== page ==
We are tackling several huge changes at once - figuring out how to transition to a legal entity, how to redistribute the director’s tasks, how to incorporate a living standard work mode, how to productively engage with WHATWG, and how best to incubate standards work. All of these changes will be difficult to get right, and it can be a trap to merely consider how to keep things running as well as they currently are. I think we will arrive at better results if we evaluate solutions based on the widest application of the W3C’s mission. How can we set up the W3C to be the best advocate for web users? How can we arrange ourselves to be best advocate for authors?
One of the best things about the W3C is the idea of wide review. We currently do fairly well with the horizontal reviews required in our working group charters. The expertise in internationalization, accessibility, security and privacy present in their respective groups at the W3C is a considerable asset that we should continue to develop and rely on. But the process document aspires for more than horizontal review. We also need to increase the ways we get input from authors and users. Wide review should not stop at the member boundary, and does not have to be limited to the current set of concerns we write into our charters.
If elected I will do all I can to connect the W3C community with users and authors, to make the W3C the best steward it can be for the evolution of the web.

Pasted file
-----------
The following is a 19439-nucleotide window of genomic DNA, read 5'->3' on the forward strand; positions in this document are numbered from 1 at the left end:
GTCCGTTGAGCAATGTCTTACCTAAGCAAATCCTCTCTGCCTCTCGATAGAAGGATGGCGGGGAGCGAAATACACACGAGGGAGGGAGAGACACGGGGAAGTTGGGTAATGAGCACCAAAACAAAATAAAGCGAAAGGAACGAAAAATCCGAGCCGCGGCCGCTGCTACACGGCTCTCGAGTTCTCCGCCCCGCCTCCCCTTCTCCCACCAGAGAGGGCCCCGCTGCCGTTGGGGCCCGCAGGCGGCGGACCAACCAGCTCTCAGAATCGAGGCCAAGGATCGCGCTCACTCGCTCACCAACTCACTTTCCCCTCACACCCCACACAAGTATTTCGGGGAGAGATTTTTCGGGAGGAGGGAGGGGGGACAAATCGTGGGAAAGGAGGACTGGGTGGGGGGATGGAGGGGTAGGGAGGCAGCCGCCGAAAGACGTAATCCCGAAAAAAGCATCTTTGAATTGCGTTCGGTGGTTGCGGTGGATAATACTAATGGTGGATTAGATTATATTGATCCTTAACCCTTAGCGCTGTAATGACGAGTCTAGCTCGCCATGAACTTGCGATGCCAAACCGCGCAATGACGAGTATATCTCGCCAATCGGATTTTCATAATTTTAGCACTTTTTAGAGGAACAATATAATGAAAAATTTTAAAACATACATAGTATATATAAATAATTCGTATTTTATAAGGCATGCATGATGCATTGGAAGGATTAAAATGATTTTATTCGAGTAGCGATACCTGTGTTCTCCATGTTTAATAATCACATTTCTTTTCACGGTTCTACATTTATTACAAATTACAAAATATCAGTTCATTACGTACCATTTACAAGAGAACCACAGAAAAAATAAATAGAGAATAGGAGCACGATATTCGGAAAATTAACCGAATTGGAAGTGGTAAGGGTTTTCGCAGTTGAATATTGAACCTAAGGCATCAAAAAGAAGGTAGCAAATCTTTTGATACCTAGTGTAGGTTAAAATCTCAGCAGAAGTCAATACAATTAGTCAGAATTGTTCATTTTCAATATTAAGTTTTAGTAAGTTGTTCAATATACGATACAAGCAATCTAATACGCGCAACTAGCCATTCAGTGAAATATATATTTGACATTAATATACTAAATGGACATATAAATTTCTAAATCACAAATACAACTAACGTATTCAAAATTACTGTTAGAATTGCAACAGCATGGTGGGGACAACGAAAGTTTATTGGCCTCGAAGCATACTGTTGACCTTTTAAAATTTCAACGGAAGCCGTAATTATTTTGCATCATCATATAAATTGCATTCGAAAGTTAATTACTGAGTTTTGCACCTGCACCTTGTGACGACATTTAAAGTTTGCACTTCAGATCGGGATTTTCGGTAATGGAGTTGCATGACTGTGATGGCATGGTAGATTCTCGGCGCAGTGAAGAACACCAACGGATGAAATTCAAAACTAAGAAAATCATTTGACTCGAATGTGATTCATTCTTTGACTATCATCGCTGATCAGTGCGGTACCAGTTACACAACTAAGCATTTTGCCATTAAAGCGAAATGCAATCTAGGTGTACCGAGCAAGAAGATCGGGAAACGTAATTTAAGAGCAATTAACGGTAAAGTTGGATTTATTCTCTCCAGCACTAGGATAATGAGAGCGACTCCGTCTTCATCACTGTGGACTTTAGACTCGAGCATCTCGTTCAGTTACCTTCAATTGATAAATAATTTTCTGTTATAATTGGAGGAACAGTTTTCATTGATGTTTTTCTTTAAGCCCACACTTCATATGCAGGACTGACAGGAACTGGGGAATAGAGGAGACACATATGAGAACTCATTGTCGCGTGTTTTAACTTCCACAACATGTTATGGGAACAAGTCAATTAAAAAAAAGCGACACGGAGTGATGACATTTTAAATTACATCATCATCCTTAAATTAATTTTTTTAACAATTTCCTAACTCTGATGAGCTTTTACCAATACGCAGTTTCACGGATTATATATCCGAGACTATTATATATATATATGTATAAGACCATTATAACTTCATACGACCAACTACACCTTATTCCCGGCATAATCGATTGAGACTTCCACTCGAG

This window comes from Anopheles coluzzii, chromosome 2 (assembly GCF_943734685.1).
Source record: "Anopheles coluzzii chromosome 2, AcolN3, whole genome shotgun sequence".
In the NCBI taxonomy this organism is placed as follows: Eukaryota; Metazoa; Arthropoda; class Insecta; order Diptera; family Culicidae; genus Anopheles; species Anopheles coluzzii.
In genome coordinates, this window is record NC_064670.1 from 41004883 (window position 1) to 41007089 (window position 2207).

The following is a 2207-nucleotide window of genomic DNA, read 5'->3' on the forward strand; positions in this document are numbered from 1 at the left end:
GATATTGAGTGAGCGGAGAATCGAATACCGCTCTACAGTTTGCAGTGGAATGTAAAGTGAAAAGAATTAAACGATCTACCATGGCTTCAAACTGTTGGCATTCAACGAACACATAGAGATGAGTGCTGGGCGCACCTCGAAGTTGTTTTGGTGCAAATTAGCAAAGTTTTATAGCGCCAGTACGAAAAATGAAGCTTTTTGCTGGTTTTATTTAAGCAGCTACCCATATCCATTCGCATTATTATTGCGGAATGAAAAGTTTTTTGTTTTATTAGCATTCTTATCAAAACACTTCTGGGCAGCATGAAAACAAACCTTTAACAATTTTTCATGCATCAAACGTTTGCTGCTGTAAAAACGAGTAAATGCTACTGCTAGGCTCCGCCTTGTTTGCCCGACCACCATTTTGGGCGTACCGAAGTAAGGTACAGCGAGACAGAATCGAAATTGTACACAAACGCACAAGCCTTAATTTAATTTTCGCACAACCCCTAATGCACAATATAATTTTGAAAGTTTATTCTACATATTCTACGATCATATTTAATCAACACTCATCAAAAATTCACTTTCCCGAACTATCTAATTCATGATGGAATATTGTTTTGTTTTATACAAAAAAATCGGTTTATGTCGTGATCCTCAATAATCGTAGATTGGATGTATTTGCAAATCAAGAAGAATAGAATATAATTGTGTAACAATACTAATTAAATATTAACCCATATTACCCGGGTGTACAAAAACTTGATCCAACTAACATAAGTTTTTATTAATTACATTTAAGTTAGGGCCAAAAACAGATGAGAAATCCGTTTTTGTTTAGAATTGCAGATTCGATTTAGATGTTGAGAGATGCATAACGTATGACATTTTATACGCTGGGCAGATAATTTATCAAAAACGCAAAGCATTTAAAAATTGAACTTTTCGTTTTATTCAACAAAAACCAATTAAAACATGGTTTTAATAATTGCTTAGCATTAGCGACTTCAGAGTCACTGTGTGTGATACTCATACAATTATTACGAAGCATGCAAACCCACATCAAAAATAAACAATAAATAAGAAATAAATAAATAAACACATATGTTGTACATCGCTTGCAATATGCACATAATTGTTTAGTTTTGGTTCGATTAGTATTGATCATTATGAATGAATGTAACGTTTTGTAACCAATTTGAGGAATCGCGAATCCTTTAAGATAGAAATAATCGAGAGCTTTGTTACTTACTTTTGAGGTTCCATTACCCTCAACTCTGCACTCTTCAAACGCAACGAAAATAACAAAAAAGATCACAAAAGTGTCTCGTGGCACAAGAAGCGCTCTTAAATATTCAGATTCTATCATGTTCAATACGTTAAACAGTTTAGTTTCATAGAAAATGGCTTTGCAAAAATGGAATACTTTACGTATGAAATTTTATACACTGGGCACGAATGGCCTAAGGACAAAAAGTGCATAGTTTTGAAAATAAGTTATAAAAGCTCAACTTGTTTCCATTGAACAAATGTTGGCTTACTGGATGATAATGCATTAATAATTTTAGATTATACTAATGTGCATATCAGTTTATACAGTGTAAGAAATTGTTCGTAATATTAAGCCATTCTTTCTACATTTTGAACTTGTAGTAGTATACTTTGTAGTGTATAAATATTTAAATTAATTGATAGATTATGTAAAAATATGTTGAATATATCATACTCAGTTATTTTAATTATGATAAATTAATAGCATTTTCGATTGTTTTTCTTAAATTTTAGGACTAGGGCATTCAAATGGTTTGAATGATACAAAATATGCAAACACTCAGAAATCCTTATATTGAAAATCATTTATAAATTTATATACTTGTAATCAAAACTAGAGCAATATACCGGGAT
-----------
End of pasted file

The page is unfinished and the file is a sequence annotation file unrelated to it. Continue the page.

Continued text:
The Paciello Group, LLC is pleased to nominate Léonie Watson for the W3C Advisory Board.
Léonie is a tireless advocate for making technology accessible to all. She regularly presents and writes on the subject of accessible technology and has a deep understanding of the web and accessibility. She has also been a major contributor to the work at the W3C expanding the subject beyond its traditional silos and helping to make the W3C a more inclusive organisation. Léonie is a great spokesperson and role model for technologists everywhere. She possesses the diplomacy and fierce intellect required make further significant contributions to the Advisory Board.
In Léonie's own words:
I am Director of TetraLogical, a specialist company helping organisations become self-sustaining in their approach to accessibility.
I believe the web is better and stronger when we work together, and that the W3C is better and stronger when we work together; if I am re-elected to the Advisory Board (AB) I will continue to champion this philosophy at every level.